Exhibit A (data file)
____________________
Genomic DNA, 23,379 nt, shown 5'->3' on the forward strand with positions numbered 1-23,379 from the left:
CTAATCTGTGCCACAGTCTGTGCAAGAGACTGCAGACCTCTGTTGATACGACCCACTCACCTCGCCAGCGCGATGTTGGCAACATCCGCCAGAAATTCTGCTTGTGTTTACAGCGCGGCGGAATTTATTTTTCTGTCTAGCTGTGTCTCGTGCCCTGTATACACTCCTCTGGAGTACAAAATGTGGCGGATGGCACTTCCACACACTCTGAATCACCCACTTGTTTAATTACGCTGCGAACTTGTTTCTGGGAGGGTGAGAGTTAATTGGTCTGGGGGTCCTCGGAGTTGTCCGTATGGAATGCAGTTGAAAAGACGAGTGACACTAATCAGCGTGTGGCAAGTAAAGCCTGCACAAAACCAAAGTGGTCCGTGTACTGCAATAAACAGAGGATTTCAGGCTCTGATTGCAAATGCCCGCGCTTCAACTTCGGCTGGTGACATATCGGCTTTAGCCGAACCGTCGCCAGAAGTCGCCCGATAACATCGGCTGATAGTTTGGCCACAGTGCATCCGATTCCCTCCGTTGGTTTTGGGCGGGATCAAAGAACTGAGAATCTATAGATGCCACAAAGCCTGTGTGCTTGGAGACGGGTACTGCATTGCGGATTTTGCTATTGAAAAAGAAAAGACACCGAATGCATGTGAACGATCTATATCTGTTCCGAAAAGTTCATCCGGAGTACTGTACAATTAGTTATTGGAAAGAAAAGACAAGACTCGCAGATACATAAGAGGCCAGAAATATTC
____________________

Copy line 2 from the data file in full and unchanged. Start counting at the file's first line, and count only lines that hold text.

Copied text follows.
CTAATCTGTGCCACAGTCTGTGCAAGAGACTGCAGACCTCTGTTGATACGACCCACTCACCTCGCCAGCGCGATGTTGGCAACATCCGCCAGAAATTCTGCTTGTGTTTACAGCGCGGCGGAATTTATTTTTCTGTCTAGCTGTGTCTCGTGCCCTGTATACACTCCTCTGGAGTACAAAATGTGGCGGATGGCACTTCCACACACTCTGAATCACCCACTTGTTTAATTACGCTGCGAACTTGTTTCTGGGAGGGTGAGAGTTAATTGGTCTGGGGGTCCTCGGAGTTGTCCGTATGGAATGCAGTTGAAAAGACGAGTGACACTAATCAGCGTGTGGCAAGTAAAGCCTGCACAAAACCAAAGTGGTCCGTGTACTGCAATAAACAGAGGATTTCAGGCTCTGATTGCAAATGCCCGCGCTTCAACTTCGGCTGGTGACATATCGGCTTTAGCCGAACCGTCGCCAGAAGTCGCCCGATAACATCGGCTGATAGTTTGGCCACAGTGCATCCGATTCCCTCCGTTGGTTTTGGGCGGGATCAAAGAACTGAGAATCTATAGATGCCACAAAGCCTGTGTGCTTGGAGACGGGTACTGCATTGCGGATTTTGCTATTGAAAAAGAAAAGACACCGAATGCATGTGAACGATCTATATCTGTTCCGAAAAGTTCATCCGGAGTACTGTACAATTAGTTATTGGAAAGAAAAGACAAGACTCGCAGATACATAAGAGGCCAGAAATATTC